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Introduction to air medical issues and aviation physiology

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- 1. Air medical transport <ul><li>What do I need to know? </li></ul>
- 2. Hazards / limitations <ul><li>Lighting </li></ul><ul><li>Noise </li></ul><ul><li>Motion </li></ul><ul><li>Vibration </li></ul><ul><li>Space </li></ul><ul><li>Temperature </li></ul><ul><li>Pressure </li></ul>
- 3. Question 1 <ul><li>A patient is on room air at sea level. What FiO 2 will they be breathing if they ascend to an altitude of 4000 ft and breathe cabin air? </li></ul><ul><li>Which gas law is at play here? </li></ul>
- 4. Question 2 - EC 145 mission <ul><li>A patient is requiring 15 l / min via non-rebreather mask giving a pO 2 of 80 mmHg </li></ul><ul><li>The total retrieval time will be 1.5 hours from leaving the hospital to landing at the receiving hospital helipad </li></ul><ul><li>Assuming an altitude of 5000’... </li></ul><ul><li>Will the patient be able to be oxygenated via facemask at altitude? </li></ul>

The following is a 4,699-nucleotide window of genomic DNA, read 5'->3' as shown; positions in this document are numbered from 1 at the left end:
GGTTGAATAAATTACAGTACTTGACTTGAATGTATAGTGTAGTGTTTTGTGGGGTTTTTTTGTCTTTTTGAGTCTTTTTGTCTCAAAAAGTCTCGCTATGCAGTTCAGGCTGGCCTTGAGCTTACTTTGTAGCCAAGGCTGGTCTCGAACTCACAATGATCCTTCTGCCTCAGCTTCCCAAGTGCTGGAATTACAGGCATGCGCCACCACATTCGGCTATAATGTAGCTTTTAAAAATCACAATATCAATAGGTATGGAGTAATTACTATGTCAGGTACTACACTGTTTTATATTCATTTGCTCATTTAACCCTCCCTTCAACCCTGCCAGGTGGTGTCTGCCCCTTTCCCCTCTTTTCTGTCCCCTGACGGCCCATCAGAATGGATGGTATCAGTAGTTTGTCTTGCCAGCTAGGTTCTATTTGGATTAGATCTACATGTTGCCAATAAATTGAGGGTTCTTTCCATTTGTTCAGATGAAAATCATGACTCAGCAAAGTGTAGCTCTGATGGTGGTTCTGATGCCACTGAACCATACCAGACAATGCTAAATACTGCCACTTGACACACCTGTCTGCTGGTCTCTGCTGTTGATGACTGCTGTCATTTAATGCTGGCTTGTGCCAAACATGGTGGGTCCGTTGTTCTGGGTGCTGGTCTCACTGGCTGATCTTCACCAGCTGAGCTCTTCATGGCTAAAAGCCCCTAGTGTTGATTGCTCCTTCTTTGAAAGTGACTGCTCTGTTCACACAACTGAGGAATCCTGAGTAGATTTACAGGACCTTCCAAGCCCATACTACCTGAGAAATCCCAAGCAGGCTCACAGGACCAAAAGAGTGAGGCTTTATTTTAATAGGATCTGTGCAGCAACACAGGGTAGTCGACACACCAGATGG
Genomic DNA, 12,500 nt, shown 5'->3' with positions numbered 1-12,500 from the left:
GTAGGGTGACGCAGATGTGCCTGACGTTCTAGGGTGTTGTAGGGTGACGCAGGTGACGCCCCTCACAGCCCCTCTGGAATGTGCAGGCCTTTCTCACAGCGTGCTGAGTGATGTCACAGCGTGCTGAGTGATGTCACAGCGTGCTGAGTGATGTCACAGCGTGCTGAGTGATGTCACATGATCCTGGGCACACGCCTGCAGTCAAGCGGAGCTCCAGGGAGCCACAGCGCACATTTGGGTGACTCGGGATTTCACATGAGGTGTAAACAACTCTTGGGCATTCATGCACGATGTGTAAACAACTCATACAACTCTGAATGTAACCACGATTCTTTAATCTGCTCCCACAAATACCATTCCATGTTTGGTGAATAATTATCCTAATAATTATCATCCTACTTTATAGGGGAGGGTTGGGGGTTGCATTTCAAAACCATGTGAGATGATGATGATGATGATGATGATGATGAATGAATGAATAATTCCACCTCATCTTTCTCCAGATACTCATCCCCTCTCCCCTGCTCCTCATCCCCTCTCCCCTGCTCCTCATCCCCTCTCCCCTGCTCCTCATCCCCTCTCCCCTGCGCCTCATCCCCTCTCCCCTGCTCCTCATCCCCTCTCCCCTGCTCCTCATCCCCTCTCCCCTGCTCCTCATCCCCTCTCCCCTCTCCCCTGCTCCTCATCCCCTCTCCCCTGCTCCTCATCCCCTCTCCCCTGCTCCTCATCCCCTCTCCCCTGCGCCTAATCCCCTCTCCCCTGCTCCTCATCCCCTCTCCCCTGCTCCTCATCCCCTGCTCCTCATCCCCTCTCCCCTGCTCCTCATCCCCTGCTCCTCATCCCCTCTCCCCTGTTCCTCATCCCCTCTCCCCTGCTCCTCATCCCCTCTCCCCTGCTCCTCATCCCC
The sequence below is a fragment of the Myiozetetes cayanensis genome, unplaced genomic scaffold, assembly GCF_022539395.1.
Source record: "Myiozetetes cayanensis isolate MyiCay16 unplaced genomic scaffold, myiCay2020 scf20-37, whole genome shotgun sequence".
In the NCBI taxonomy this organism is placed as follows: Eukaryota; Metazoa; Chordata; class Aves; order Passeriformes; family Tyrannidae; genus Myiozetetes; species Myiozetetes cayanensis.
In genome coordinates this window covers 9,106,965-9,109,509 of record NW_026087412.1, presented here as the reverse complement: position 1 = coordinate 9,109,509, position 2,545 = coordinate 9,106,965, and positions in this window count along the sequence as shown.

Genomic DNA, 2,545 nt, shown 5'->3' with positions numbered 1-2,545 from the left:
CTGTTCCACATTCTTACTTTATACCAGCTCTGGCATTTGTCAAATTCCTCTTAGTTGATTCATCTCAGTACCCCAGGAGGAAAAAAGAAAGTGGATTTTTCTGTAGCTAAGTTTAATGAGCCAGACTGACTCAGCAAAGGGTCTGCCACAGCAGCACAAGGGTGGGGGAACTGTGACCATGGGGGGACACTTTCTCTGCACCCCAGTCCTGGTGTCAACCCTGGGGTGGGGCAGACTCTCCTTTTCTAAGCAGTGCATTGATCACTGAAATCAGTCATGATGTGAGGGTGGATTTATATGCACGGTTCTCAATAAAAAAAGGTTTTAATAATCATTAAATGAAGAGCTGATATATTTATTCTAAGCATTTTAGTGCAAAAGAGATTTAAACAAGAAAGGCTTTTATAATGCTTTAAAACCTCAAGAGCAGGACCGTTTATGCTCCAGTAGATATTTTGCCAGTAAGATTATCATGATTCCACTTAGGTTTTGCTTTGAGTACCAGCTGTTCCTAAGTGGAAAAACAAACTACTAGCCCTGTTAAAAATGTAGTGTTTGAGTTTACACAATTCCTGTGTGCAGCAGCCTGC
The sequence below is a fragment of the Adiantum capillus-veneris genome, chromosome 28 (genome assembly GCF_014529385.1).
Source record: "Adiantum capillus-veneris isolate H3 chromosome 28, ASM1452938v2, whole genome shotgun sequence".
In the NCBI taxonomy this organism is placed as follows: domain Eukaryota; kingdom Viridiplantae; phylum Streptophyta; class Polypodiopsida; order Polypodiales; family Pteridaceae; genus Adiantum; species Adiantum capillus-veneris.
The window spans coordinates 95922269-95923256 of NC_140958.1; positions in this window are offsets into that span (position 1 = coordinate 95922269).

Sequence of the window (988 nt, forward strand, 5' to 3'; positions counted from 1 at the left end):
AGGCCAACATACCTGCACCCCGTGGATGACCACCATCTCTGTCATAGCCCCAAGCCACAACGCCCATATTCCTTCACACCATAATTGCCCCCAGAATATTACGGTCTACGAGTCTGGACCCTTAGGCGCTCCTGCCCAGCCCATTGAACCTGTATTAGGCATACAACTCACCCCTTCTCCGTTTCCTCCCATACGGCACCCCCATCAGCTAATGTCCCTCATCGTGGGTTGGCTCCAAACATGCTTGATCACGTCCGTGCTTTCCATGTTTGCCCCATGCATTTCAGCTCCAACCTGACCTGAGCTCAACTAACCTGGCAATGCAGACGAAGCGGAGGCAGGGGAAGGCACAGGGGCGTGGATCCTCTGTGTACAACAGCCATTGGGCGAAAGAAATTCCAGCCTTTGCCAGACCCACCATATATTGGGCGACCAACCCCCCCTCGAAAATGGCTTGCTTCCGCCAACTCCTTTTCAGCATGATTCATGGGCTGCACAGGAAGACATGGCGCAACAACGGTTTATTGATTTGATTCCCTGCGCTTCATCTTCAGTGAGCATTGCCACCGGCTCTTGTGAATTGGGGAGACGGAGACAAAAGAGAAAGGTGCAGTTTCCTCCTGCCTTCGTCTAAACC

- 5. Question 3 - EC 145 mission <ul><li>How much oxygen is carried on the EC-145? </li></ul><ul><li>How long will this last? </li></ul>
- 6. Question 4 <ul><li>What if we intubated her and ventilated her on air mix on the Oxylog 2000? </li></ul><ul><li>How long would the oxygen last then? </li></ul>
- 7. Question 5 <ul><li>How does air pressure change with altitude (draw a graph representing atmospheric pressure vs altitude)? </li></ul><ul><li>What happens to gas within body cavities during ascent? </li></ul><ul><li>Which gas law does this pertain to? </li></ul>
- 8. Question 6 <ul><li>List some examples of issues related to altitude-induced expansion of gases in: </li></ul><ul><li>physiological air spaces </li></ul><ul><li>pathological air spaces </li></ul><ul><li>air containing equipment </li></ul>
- 9. Question 7 <ul><li>How much does the volume of a gas expand by when ascending from sea level to the normal fixed wing cabin pressure? </li></ul><ul><li>Fixed wings can provide a sea level cabin pressure. Why not request this routinely? </li></ul>